Consumers increasingly wonder how much energy it takes to produce and deliver goods they purchase at retail stores.
With gasoline prices trending to $4 per gallon, consumers nationwide are again becoming more energy conscious. Not only are they concerned about what mileage their vehicles get, but consumers increasingly wonder how much energy it takes to produce and deliver goods they purchase at retail stores.
In response to these customer queries, retail stores are developing educational programs and new product labeling to provide this information. Wal-Mart, the nation’s largest retailer, is one of the leaders in developing this program. In September 2009, Wal-Mart announced that it will begin requiring all of its suppliers to document the energy consumption and carbon footprint of products it buys.
Since Wal-Mart ranks among the largest food retailers, there likely will be ramifications of its decision throughout the U.S. food supply chain and agriculture. Suppliers will begin to request more detailed information from food manufacturers who, in turn, will begin asking agricultural processing firms and producers to provide an accounting of their energy consumption and carbon emissions.
Information on farm and ranch energy consumption and carbon emissions are related topics. While consumers are concerned about all the energy consumed, they are especially interested in the use of fossil energy. Using fossil fuel releases carbon dioxide and other gases that are classified as greenhouse gas emissions and linked to climate change.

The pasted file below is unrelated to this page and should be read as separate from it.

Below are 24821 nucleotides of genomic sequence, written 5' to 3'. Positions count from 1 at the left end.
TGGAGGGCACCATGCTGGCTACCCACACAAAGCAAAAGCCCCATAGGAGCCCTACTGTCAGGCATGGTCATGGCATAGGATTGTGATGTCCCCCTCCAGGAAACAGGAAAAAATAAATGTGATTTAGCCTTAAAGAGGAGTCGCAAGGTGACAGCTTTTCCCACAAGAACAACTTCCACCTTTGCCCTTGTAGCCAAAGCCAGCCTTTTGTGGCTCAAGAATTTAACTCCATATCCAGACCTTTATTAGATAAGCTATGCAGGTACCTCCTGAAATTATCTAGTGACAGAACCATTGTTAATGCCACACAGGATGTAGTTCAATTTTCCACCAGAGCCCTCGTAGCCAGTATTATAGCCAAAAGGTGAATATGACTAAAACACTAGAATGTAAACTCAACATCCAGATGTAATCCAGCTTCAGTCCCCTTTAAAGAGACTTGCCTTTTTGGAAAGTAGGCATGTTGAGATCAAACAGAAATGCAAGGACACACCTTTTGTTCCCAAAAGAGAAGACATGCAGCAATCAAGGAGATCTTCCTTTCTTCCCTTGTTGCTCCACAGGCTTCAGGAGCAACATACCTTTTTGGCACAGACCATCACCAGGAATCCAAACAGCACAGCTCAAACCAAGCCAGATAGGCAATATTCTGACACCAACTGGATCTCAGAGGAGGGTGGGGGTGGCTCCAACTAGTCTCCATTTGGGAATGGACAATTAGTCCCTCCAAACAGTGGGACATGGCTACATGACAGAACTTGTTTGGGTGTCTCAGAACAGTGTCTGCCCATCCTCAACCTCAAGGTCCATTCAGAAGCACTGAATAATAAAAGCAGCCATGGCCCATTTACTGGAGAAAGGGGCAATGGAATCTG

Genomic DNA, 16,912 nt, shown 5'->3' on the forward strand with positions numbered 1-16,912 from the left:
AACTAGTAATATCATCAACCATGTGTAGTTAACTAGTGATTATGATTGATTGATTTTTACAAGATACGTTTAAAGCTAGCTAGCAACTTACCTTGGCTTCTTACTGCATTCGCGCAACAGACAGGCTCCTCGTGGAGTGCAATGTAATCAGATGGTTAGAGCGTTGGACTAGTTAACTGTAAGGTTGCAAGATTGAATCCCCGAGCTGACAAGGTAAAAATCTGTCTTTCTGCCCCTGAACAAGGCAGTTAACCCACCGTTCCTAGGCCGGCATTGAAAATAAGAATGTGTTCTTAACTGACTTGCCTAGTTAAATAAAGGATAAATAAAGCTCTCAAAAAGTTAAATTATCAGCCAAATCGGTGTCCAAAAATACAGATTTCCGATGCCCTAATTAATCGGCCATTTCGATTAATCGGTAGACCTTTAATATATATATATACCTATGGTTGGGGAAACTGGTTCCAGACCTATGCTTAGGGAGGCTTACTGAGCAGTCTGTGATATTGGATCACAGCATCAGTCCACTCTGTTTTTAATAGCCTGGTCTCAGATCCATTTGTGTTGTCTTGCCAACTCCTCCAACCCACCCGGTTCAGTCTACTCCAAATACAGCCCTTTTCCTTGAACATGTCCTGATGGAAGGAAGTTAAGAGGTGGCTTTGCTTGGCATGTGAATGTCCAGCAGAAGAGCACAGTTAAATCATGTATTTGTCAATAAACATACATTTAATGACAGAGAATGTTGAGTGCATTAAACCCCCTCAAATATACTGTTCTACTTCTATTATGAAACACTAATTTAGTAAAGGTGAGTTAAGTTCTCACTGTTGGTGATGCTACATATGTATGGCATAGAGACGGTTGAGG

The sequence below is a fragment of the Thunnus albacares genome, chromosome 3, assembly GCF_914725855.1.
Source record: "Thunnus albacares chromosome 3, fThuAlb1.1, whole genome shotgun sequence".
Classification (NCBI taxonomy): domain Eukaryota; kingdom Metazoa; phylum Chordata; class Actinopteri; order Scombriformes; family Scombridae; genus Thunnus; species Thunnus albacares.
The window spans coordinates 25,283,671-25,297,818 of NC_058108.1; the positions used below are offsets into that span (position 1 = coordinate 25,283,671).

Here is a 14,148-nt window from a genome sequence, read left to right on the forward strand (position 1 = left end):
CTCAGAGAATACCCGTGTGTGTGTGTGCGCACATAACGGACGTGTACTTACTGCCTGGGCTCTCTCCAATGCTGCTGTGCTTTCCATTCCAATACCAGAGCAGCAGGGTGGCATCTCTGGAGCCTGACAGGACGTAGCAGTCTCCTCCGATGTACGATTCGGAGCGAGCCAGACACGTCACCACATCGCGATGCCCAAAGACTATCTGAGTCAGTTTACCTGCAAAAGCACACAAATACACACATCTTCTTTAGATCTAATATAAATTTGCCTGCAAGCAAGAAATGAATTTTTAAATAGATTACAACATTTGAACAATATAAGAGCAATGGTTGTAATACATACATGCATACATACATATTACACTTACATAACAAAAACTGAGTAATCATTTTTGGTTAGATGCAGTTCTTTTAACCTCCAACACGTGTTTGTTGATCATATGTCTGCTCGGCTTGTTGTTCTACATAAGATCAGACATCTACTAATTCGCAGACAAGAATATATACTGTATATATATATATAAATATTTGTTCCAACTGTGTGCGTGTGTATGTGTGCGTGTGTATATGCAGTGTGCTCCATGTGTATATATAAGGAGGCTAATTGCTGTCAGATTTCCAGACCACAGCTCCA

I am working with two North Dakota agricultural commodity organizations that are proactively responding to the signals Wal-Mart and consumers, in general, are sending to farmers and ranchers. In particular, they are striving to document how much energy is utilized in farm and ranch production activities.
If consumers are sincerely committed to changing their buying habits and purchasing low-fossil energy or low-carbon agricultural products, these two agricultural commodity groups see a marketing opportunity to sell premium products in the marketplace. In turn, this would enhance profits to participating farmers.
Europe is farther along in consumer awareness, marketing of new low-fossil energy agricultural products and documenting on-farm or ranch energy consumption. Energy prices have been historically higher in Europe compared with U.S. markets, which has motivated change.
How do agricultural producers begin to measure how much fossil energy is consumed or carbon is released during commodity production activities? While I was a student, I asked producers to measure each gallon of fuel going in their tractors or read their power meter hourly. Today, we have lifecycle analysis.
Lifecycle analysis is a new integrated tool that energy scientists have adopted worldwide as the standard method for making energy and carbon assessments. A unique aspect of the analysis is that it evaluates all of the energy entering the process and tracks where it ends up (air, soil, water or human products) at each process stage. In my next column, I will describe lifecycle analysis in more detail using an example of a North Dakota product.
NDSU Agriculture Communication – March 16, 2011
Source: Cole Gustafson, (701) 231-7096, email@example.com
Editor: Rich Mattern, (701) 231-6136, firstname.lastname@example.org